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The Federal Trade Commission should investigate companies that sell lists of prospective students to colleges and universities, a new report from the Institute for College Access & Success argues.

The report, released Tuesday, is the third installment of a series focused on the student list industry. The first two reports explained how the industry works and analyzed the student lists purchased by dozens of universities from 2016 to 2020 that were obtained via the Freedom of Information Act.

“Student lists play an essential role in the college access process because the U.S. higher education market is structured as a national voucher system that depends on providers to go out and find the students,” the report says. “Unfortunately, the contemporary student list business is characterized by the systematic exclusion of underrepresented students, the certain death of the college entrance exam, and the looming takeover by corporate and private equity interests.”

Ozan Jaquette, lead researcher for the project and an associate professor of higher education at the University of California, Los Angeles; University of Arizona assistant professor of higher education Karina Salazar; and data scientist Crystal Han authored the third report, which highlights potential options to regulate the industry.

“As long as the [Education] Department and the [Higher Education Act] abdicate responsibility for regulating the broader EdTech sector, they will remain incapable of regulating the student list business,” the report says.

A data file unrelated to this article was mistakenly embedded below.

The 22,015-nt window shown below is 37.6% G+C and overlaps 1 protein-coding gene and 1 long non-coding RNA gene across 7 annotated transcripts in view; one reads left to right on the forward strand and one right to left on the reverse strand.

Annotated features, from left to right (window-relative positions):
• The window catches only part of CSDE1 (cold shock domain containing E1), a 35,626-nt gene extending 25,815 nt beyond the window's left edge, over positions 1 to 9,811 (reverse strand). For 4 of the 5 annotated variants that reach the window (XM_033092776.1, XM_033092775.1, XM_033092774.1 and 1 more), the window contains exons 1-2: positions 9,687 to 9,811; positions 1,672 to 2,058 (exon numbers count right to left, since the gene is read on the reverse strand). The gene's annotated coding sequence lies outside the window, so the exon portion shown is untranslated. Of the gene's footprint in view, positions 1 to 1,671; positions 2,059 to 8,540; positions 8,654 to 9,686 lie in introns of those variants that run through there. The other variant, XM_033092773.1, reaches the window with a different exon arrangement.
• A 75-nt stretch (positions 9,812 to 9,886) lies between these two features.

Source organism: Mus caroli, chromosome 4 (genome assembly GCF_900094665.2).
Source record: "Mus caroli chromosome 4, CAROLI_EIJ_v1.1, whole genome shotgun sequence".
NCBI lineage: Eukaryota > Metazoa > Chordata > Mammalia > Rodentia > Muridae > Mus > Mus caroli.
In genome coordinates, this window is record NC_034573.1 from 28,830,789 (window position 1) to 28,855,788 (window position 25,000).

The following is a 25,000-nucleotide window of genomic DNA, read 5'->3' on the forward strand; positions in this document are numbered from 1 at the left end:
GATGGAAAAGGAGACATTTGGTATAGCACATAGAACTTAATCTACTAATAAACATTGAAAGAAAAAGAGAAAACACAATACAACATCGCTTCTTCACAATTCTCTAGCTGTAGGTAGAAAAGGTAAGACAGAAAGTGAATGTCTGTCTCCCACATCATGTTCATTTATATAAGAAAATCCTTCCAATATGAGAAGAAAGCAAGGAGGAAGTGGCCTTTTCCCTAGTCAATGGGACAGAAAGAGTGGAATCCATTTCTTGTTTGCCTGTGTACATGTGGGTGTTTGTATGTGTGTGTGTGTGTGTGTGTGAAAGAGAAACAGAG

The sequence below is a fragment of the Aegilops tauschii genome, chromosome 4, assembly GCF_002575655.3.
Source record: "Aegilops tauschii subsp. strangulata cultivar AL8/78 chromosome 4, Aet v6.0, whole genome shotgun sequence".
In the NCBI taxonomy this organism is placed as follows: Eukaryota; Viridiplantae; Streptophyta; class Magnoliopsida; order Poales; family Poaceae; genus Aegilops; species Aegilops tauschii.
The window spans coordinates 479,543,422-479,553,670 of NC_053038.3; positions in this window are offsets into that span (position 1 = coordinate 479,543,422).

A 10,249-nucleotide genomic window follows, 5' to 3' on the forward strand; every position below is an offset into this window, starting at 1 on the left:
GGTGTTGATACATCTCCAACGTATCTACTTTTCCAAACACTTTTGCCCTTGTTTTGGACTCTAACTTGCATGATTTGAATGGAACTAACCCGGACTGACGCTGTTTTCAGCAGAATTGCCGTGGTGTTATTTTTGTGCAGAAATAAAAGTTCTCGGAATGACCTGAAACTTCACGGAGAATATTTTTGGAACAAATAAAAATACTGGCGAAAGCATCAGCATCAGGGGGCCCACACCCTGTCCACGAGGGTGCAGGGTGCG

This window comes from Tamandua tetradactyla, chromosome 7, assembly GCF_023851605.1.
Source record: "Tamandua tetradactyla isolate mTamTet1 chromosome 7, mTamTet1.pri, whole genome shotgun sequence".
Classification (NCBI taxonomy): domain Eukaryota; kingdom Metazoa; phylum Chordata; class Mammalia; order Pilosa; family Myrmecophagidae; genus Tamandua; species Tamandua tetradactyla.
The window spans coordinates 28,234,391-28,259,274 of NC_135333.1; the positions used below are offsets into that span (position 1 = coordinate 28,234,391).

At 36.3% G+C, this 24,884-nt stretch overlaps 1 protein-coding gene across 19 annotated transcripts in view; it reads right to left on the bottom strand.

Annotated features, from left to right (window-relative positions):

The College Board and ACT have dominated the student list business over the last 50 years, thanks to their administration of standardized college admission tests that provide opportunities to gather student information, according to the report. But as the test-optional movement grows, their market share is expected to decline, and the consolidation of the industry among a few companies could increase existing inequities, the report says.

Inspired by national voter databases, the researchers proposed creating a public student list product that would be made available for free to colleges and universities. In their vision, a consortium of states would collaborate to create the list with information from statewide longitudinal data systems, and families could decide whether to opt into being included.

“Creating the public option will be difficult,” the report says. “Alternatively, we can do nothing, inviting a college access crisis as College Board and ACT fade and for-profit interests assume control of the student list business. This alternative is unacceptable.”